(How I get the story is, Disney won’t make it at the proposed $250 million budget; Gore Verbinski won’t make it for less; Johnny Depp won’t make the film without Gore Verbinski; and so on into the sunset.
It’s a maddening snapshot of Hollywood 2011, any way you look at it. First, what the hell about a film version of the sparse old TV show The Lone Ranger costs $250 million? What could possibly need that much CGI? Is Tonto going to have magical shamanistic abilities to turn outlaw bands into snakes or horny-toads or something? Or is it just the Verbinski-Depp-Bruckheimer are taking $150 million off the top?
Next, if Depp and Verbinski want to do it so bad at that price, why don’t they just pitch in their lunch money of $100 million or so, take executive producer credits and a percentage of the gross, and carry on? You know, in Old Hollywood, people used to actually put their money where their mouths were. Producer Sam Goldwyn mortgaged his own house, twice, to finance Goldwyn Studio films. Alfred Hitchcock famously wrote a check for Psycho when the studio heads got cold feet, in exchange for gross profits, and the profits were gross all right. He wound up in Fat City, or anyway, Fatter City. But now the pious adage “Never put in your own money” is one of the first things you hear in Hollywood; it’s about the only moral they have and uphold there. It might as well be embroidered on samplers and hanging on the walls of every mogul’s mansion.
And finally, if Disney isn’t going to bankroll these guys, who’ve made them sickening amounts of coin on the Pirates of the Caribbean films, who the hell are they going to bankroll? What films are worthy of Disney money? Well, you’ll never guess. One’s called John Carter—another Confederate hero, by the way!—based on a series of books by Edgar Rice Burroughs of Tarzan fame, and lame previews for it featuring loads of generic-looking sci-fi/fantasy CGI have been running in theaters forever. And the other scintillating feature film is Oz: The Great and Powerful, starring James Franco as the Wizard. And if that ain’t exciting enough for you, it’s also got Zach Braff in it!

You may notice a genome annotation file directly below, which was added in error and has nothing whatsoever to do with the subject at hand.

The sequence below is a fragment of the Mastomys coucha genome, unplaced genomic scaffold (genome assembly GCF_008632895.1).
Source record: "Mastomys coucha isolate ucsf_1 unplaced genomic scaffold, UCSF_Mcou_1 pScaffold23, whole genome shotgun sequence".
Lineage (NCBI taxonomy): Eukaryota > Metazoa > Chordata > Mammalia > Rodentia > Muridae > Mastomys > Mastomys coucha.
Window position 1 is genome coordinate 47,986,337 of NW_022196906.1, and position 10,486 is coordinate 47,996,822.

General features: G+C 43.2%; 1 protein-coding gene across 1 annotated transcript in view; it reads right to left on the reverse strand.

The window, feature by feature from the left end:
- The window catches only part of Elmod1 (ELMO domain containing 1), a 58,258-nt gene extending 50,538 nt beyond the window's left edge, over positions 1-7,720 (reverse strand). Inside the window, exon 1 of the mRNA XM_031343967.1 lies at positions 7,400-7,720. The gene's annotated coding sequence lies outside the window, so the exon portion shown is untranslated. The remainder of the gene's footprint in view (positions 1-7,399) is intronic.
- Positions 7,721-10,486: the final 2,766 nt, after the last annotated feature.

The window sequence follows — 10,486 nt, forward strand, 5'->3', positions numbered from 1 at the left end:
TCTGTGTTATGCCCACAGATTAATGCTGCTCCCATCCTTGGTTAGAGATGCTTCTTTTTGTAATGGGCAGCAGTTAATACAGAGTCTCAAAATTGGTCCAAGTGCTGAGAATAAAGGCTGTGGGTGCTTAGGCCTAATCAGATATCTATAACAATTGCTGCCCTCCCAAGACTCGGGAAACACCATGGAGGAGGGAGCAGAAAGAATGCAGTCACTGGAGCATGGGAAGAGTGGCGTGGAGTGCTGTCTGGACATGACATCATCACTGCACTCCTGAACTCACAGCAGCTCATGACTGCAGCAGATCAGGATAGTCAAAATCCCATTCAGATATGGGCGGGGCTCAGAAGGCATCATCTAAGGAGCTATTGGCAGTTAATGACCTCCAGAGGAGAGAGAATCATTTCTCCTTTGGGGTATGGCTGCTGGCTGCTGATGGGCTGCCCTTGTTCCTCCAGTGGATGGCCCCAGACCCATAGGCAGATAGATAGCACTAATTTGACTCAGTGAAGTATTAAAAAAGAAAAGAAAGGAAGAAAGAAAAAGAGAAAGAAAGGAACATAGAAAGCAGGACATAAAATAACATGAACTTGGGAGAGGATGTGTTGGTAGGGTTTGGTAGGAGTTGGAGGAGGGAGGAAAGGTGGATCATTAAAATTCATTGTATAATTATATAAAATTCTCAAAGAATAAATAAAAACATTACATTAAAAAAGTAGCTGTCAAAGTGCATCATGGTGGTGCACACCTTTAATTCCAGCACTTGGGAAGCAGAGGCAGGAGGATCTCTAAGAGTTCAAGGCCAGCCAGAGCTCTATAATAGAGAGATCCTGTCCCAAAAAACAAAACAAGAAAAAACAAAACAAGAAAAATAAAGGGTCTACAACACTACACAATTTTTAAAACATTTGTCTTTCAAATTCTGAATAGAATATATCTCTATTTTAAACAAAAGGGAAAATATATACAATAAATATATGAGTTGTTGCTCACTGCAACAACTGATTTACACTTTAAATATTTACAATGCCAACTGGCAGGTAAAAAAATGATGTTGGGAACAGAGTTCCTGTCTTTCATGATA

I know, this was a very long parenthetical, wasn’t it? I was going for the record.)
It’s an odd thing, how absolutely The Western seems to have exhausted its appeal. No charge in it at all for kids these days; try showing them a Western and they’ll watch it with glazed eyes and haggard faces; try showing them another one and they’ll claw their way out of the room if they have to maim you to do it. All those long shots of gunfighters dwarfed by the landscape, standing there not shooting for several seconds, and then maybe shooting just once or twice? They hate that. Long shots, landscape, not shooting. All bad. And as for the whole thing about The Western contemplating America’s violent founding and its relationship to our notions of freedom and the rule of law…? Yeah, they don’t care, certainly not if they’ve gotta see it played out in such old-fashioned terms involving six-guns and posses and horses and cactus and all that. For them, the whole iconography’s played out.
But The Southern, that’s still got a world of fresh potential, because it’s amazing how studiously we’ve avoided making lively films about the central drama of slavery and emancipation from the slaves’ point of view, or about the chaos of the Border States during the Civil War, or really anything about the Civil War that doesn’t involve the time Mammy done tole Miss Scarlett she couldn’t wear that low-cut dress to the barbecue. Some harsh historical accuracy about Southern madness makes everything new again, and also recovers elements of the Western, which was always heavily informed by the history and mythology of the Civil War South anyway—just check out the Western novel and film The Virginian sometime.
Quentin Tarantino laid the groundwork for all this on the Charlie Rose show back in 2009:
“I’d like to do a Western. But rather than set it in Texas, have it in slavery times. With that subject that everybody is afraid to deal with. Let’s shine that light on ourselves. You could do a ponderous history lesson of slaves escaping on the Underground Railroad. Or, you could make a movie that would be exciting. Do it as an adventure. A spaghetti Western that takes place during that time. And I would call it ‘A Southern.’
“I want to explore something that really hasn’t been done. I want to do movies that deal with America’s horrible past with slavery and stuff but do them like spaghetti westerns, not like big issue movies. I want to do them like they’re genre films, but they deal with everything that America has never dealt with because it’s ashamed of it, and other countries don’t really deal with because they don’t feel they have the right to.”
So Tarantino is getting the ball rolling on The Southern, with his upcoming slave-liberation film Django Unchained. And the Coen Brothers get an honorable mention for the Border State movie True Grit. Now maybe somebody ELSE could make an interesting move cinematically, for once? Say, a move from West to South?
Read more: Birth of a Nation, Brad Pitt, civil war, Disney, Django Unchained, Gone With the Wind, Jesse James, Johnny Depp, Ku Klux Klan, Quentin Tarantino, slavery, The Lone Ranger, The Lost Cause, The Southern, The Western, Eileen Jones, Fatwah, movies